A: No, the reading program reference in the statute is only given as an example.

Bank Accounts:

Q: Is collateral required for school districts' deposits in bank accounts? (i.e. deposits not with the County Treasurer)

A: Although no specific ARS exists, we suggest the district adhere to ARS Section 35-323, to collateralize deposits in excess of $250,000.

Arizona statute requires a pooled collateral program for public deposits and a Statewide Collateral Pool Administrator in the State Treasurer’s Office. The purpose of the pooled collateral program is to ensure that governmental entities’ public deposits placed in participating depositories are secured with collateral of 102 percent of the public deposits less any applicable deposit insurance.


Student Awards:

Q: Can a district make awards to students who achieve perfect attendance?

A: No. According to Attorney General's opinion I90-072, a school district governing board lacks the authority to make awards to individual students achieving perfect attendance because the laws do not authorize awards for compliance with mandatory school attendance laws. However, the AG's opinion goes on to say that a governing board is not so limited in promoting academic achievement. Governing boards may make nominal awards as a special recognition of academic achievement, provided the amount is limited to its value as a token acknowledgement of the pupil's accomplishment.

Educational Foundation:

Q: Can a district provide bookkeeping services for a district's educational foundation?

A: No, a district cannot provide services to outside organizations free of charge, without violation of the Arizona gift of public monies clause.

Level of Effort – Special Education Cluster federal funds:

Q: A district wants to charge OT/PT and Speech Therapists' salaries to the M&O Special Education program, instead of the IDEA federal grant, and teachers' salaries to the IDEA federal grant instead of to the M&O Special Education program, where they were charged the previous year. Is this acceptable?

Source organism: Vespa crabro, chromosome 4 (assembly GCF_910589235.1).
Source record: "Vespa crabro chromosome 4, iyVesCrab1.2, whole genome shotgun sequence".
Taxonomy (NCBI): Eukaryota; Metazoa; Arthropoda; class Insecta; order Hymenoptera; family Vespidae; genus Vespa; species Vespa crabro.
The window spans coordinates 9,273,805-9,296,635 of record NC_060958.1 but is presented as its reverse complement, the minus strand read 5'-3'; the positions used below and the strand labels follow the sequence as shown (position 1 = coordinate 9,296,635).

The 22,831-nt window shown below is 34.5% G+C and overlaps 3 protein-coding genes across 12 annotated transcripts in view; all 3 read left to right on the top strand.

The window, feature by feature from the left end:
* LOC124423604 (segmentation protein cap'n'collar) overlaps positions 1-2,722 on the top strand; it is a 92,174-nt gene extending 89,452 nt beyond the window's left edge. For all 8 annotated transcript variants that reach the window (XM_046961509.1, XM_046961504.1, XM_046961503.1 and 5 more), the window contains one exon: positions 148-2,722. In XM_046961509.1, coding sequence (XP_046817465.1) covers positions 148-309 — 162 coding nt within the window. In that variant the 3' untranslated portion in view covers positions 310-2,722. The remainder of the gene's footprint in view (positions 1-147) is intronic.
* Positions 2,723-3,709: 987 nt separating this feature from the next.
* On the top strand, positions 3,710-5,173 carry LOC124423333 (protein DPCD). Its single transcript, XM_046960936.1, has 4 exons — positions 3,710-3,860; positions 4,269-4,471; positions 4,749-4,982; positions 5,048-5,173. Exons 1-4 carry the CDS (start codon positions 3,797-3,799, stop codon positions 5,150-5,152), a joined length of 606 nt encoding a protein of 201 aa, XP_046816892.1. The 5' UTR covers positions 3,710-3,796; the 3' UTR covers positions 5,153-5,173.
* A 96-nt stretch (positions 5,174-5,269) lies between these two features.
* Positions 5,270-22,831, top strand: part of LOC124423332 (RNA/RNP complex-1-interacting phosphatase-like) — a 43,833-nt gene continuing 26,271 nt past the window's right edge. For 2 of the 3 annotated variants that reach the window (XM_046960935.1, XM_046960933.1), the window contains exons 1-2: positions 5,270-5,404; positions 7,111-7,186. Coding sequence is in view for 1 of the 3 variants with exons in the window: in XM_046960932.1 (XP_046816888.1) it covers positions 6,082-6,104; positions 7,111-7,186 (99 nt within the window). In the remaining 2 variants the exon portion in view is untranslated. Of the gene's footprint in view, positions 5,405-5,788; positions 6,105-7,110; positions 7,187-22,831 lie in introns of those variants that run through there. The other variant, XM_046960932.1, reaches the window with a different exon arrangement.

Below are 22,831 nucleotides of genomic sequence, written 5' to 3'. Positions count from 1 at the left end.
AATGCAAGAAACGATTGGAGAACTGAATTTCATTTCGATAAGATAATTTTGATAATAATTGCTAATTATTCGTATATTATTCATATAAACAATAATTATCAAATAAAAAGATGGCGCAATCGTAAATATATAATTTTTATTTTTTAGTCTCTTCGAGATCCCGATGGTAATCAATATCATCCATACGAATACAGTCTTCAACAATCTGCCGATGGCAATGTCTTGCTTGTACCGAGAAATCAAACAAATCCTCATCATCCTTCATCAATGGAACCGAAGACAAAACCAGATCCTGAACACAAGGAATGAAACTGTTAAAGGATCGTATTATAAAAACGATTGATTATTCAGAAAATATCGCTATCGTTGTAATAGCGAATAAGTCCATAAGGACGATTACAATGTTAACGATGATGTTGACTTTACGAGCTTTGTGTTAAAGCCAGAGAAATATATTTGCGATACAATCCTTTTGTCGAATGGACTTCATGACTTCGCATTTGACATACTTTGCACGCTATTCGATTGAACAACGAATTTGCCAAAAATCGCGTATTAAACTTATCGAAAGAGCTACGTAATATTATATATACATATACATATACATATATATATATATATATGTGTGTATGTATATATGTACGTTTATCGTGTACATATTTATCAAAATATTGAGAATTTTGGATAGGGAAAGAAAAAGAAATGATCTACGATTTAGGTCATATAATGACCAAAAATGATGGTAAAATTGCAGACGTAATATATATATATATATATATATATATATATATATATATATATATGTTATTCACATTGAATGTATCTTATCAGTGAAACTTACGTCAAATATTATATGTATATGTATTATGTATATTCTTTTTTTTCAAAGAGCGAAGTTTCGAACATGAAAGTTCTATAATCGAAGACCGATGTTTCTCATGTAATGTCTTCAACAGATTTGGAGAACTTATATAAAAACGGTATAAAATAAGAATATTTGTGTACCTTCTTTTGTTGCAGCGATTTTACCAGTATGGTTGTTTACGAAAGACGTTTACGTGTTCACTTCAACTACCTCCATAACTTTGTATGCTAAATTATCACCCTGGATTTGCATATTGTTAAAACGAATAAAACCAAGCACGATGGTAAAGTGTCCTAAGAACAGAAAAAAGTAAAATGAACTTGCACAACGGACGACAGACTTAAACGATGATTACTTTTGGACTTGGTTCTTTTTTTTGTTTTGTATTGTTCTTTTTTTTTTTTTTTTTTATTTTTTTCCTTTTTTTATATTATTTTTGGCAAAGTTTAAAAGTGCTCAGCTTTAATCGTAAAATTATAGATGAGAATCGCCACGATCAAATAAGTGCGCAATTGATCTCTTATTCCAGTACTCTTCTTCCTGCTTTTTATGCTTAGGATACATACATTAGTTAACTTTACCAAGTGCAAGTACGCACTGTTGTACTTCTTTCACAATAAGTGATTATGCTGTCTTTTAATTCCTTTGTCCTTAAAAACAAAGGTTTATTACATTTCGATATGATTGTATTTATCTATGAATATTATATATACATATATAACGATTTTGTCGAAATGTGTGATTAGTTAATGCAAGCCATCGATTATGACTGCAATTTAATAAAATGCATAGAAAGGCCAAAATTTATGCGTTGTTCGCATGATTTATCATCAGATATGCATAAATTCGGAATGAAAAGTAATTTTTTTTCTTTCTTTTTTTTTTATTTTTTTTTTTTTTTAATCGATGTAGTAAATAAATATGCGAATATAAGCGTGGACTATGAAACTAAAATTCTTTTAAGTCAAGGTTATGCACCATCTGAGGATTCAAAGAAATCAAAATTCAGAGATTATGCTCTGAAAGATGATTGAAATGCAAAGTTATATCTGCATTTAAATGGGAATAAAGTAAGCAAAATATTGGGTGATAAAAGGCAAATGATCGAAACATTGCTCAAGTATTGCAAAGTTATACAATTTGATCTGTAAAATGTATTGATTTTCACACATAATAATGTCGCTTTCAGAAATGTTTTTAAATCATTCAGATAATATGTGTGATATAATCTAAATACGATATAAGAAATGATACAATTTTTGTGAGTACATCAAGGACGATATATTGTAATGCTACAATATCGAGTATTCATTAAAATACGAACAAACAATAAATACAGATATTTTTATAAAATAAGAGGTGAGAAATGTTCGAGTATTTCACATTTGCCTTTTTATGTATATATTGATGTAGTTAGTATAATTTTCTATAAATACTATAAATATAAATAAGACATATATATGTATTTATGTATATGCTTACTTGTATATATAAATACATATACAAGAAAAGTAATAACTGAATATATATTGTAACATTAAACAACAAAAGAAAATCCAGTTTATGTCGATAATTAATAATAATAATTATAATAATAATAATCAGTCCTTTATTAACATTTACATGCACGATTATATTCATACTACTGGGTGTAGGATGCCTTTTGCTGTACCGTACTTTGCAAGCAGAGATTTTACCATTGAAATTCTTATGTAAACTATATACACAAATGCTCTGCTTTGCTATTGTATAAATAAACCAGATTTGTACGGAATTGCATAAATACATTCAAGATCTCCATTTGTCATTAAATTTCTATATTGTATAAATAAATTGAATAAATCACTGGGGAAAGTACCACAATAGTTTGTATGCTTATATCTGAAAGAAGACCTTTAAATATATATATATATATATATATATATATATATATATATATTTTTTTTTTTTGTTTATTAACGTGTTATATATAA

A: The requirement for maintenance of effort for the IDEA federal grant does not require a position by position review. As long as the district expends more in the current year on special education from local sources than in the previous year, the maintenance of effort test has been met.

Depreciation:

Q: When developing depreciation policies, can a government have different useful lives for its buildings?

A: Yes. One should use all available historical information to develop its useful life policies to provide for more accurate external financial reporting and to assist management with developing maintenance plans. An example would be to utilize different useful lives for brick and mortar buildings as opposed to wood frame construction buildings.

Excess Monies in the Unemployment Insurance Fund:

Q: What can be done if a school district has accumulated excess monies in the unemployment insurance fund (Fund 575) over the past several years, to the point where some of the money in the fund will never be needed to pay annual claims?

A: According to the ARS 15-1104 and USFR III-59, when the Governing Board determines that monies accumulated are in excess of insurance needs, the excess can be transferred to M&O or Unrestricted Capital Outlay to reduce district taxes for the budget year.

Surplus Property:

Q: Can a school district donate all surplus property to a nonprofit organization?

A: No. A.R.S.15-342(18) only allows for the donation of surplus or outdated learning materials, educational equipment and furnishings to nonprofit community organizations where the governing board determines that the anticipated cost of selling the learning materials, educational equipment or furnishings equals or exceeds the estimated market value of the materials.


The content of this page is for general information purposes only and does not constitute advice. Heinfeld, Meech & Co., P.C. tries to provide content that is true and accurate as of the date of writing; however, we give no assurance or warranty regarding the accuracy, timeliness, or applicability of any of the contents.